Former Radio York journalist turned BBC boss axes popular presenters from the station

BBC Radio York. Photograph © Google Street View
3 Jul 2020 @ 6.15 pm
| News

BBC Radio York is facing major cutbacks as the corporation aims to make £25 million of savings.

Under the plans the BBC is to cut 450 jobs in its English regional TV news and current affairs, local radio and online news.

Look North will have just one presenter and Radio York will have just three daytime programmes.

A “simplified schedule” introduced on local radio during the pandemic, with single instead of double presenters and a reduction in the number of shows, will become permanent.

It means the Afternoon Show with Anna and Adam won’t be returning to Radio York.

The popular duo – Anna Wallace and Adam Tomlinson – had broadcast for many years.

Significant reinvention

Adam Tomlinson and Anna Wallace. Photograph: BBC

Regional documentary slot Inside Out will be replaced by a new investigative journalism programme, which will have six regional editions instead of the previous 11.

One of these will be produced in Leeds.

The cuts are expected to save £25m by April 2022.

The BBC has previously said it must save £125m this year because of financial pressures resulting from the coronavirus pandemic.

Helen Thomas, the director of BBC England, is in charge of the cutbacks. She was the first news editor at Minster FM and worked at Radio York too.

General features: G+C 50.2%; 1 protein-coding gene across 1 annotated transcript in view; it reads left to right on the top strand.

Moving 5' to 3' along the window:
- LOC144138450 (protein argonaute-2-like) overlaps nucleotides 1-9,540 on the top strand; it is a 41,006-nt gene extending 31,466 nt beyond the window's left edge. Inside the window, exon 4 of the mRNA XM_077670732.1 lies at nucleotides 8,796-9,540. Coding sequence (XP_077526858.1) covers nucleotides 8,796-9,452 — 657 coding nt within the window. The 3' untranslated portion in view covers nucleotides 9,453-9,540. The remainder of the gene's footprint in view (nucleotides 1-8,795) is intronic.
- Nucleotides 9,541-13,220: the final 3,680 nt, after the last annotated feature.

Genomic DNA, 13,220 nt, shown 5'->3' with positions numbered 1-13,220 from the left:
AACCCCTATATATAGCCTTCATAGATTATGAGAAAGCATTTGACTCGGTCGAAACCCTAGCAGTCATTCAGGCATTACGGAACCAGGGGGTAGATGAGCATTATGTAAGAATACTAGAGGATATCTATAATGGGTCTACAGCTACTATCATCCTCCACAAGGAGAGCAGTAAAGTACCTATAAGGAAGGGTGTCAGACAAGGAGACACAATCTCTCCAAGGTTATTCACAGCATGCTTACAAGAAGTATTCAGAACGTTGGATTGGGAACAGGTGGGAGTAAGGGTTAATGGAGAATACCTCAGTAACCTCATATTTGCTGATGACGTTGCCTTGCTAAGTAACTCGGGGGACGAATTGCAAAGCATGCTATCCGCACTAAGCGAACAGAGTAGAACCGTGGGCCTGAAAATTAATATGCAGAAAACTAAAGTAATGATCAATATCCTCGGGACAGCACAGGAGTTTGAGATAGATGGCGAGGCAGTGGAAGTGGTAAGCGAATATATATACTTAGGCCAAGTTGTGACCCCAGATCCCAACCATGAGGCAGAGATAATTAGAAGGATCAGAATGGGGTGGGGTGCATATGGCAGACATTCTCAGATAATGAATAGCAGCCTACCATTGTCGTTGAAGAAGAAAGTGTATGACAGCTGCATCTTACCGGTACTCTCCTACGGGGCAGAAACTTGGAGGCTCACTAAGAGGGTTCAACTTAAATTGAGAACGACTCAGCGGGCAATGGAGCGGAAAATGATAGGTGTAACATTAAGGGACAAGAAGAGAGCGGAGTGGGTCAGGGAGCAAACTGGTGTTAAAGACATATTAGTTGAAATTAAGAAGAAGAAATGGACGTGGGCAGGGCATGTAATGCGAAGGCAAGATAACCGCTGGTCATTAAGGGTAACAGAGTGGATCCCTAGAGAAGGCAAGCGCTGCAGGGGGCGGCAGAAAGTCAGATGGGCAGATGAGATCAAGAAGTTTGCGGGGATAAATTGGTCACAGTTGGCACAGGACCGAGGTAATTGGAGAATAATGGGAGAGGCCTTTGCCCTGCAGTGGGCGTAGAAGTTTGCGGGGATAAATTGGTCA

Helen said the corporation’s local and regional services were created more than 50 years ago, and “have changed very little and need significant reinvention”.

She said: “We are in the age of the Facebook community group and the WhatsApp neighbourhood chat. We must adapt to better reflect how people live their lives, how they get their news and what content they want.

“We’re going to modernise our offer to audiences in England by making digital a central part of everything we do.

“I’m confident we can evolve our local and regional services while improving our impact and better serving our audiences.”

Death by 1,000 cuts

Michelle Stanistreet, general secretary of the National Union of Journalists, said: “These are huge cuts which will inevitably have an impact on the BBC’s ability to sustain the breadth and depth of news coverage throughout England which truly reflects the diversity of the nation.

“The Covid-19 crisis has shown more than ever the need for an effective public service broadcaster and for trusted, quality journalism in an era of disinformation and fake news.

“We cannot allow the BBC to sleepwalk into a death by a thousand cuts, which will inevitably see people switch-off because they aren’t getting the service they want.”